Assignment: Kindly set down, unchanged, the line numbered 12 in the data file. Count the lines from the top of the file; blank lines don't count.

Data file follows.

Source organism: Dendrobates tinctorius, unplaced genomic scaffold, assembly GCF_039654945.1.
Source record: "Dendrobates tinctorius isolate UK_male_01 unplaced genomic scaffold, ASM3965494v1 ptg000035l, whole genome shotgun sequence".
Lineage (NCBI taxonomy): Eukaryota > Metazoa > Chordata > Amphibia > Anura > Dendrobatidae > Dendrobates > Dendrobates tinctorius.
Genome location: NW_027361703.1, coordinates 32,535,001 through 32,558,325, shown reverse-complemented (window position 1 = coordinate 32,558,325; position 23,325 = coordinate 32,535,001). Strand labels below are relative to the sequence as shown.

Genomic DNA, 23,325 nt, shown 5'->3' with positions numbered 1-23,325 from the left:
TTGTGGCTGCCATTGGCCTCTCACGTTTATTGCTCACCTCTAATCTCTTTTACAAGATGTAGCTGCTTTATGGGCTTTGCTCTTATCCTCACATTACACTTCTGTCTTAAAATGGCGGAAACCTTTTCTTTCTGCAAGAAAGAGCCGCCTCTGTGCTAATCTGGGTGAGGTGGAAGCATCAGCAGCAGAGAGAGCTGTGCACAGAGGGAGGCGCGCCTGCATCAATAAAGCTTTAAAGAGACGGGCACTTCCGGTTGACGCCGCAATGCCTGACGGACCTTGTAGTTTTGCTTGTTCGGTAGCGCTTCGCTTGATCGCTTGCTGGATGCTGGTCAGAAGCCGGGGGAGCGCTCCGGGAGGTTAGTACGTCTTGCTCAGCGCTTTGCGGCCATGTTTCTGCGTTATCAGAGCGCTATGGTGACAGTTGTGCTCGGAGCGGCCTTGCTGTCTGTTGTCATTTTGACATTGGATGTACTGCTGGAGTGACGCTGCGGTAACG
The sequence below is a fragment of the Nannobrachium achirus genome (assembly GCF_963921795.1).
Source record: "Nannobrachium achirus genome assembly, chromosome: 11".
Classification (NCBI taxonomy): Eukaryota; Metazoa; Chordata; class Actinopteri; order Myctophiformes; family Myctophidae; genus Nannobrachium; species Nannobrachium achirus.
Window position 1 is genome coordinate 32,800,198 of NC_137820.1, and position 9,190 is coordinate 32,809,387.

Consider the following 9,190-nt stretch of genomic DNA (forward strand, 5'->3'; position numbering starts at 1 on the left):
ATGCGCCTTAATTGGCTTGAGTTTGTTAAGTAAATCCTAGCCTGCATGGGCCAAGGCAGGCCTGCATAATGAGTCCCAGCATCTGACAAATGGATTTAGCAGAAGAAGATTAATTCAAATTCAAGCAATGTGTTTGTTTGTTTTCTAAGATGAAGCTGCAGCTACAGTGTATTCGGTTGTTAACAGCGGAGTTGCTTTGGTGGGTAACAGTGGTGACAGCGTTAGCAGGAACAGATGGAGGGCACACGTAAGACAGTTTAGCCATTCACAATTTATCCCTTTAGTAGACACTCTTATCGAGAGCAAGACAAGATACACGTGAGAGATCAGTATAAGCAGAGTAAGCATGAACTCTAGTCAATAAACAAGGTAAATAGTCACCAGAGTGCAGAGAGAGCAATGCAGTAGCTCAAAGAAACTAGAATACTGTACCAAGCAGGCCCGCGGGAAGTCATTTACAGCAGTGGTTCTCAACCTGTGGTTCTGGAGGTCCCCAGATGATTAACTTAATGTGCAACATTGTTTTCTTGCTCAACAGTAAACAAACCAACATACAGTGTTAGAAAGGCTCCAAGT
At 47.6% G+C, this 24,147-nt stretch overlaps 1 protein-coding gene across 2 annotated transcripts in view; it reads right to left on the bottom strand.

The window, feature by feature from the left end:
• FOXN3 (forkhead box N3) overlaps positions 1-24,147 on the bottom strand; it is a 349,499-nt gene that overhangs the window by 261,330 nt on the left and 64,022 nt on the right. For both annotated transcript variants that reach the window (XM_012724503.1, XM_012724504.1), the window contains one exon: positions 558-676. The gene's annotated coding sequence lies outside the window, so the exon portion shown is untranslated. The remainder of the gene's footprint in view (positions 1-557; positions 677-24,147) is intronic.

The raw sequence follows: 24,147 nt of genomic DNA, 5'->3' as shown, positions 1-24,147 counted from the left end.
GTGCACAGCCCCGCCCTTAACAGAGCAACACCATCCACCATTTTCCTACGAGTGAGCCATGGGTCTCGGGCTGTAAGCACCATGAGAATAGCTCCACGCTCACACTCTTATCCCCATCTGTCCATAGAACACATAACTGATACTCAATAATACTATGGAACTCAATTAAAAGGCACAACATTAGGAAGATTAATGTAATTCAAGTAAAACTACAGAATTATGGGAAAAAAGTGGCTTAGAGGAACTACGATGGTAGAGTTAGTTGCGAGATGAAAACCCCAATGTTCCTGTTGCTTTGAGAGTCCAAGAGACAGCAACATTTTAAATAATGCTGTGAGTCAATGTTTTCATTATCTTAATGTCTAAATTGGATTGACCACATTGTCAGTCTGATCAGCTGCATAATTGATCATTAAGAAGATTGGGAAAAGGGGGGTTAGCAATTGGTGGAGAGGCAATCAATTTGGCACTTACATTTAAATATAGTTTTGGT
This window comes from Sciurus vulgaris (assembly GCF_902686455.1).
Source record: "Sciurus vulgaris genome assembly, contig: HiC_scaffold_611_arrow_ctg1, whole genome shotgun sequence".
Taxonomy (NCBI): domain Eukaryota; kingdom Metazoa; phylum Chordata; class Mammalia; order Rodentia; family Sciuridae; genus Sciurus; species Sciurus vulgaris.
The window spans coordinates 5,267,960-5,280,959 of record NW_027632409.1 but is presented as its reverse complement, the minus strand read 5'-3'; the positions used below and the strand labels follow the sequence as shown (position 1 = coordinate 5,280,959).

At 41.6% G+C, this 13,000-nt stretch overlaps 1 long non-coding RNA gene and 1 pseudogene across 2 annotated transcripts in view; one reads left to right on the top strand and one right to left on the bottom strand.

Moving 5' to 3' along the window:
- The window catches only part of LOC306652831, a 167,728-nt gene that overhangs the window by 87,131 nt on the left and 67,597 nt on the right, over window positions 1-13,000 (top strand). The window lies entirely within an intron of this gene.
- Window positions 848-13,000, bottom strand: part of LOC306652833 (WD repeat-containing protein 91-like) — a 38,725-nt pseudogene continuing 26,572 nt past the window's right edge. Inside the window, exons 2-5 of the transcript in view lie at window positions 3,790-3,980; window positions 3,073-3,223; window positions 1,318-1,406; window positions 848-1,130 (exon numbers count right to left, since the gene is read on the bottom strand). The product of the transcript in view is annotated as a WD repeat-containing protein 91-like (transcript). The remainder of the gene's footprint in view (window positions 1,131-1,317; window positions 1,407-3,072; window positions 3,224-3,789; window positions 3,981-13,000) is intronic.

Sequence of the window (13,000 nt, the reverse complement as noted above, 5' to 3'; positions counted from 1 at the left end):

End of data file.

ATGCGCCTTAATTGGCTTGAGTTTGTTAAGTAAATCCTAGCCTGCATGGGCCAAGGCAGGCCTGCATAATGAGTCCCAGCATCTGACAAATGGATTTAGCAGAAGAAGATTAATTCAAATTCAAGCAATGTGTTTGTTTGTTTTCTAAGATGAAGCTGCAGCTACAGTGTATTCGGTTGTTAACAGCGGAGTTGCTTTGGTGGGTAACAGTGGTGACAGCGTTAGCAGGAACAGATGGAGGGCACACGTAAGACAGTTTAGCCATTCACAATTTATCCCTTTAGTAGACACTCTTATCGAGAGCAAGACAAGATACACGTGAGAGATCAGTATAAGCAGAGTAAGCATGAACTCTAGTCAATAAACAAGGTAAATAGTCACCAGAGTGCAGAGAGAGCAATGCAGTAGCTCAAAGAAACTAGAATACTGTACCAAGCAGGCCCGCGGGAAGTCATTTACAGCAGTGGTTCTCAACCTGTGGTTCTGGAGGTCCCCAGATGATTAACTTAATGTGCAACATTGTTTTCTTGCTCAACAGTAAACAAACCAACATACAGTGTTAGAAAGGCTCCAAGT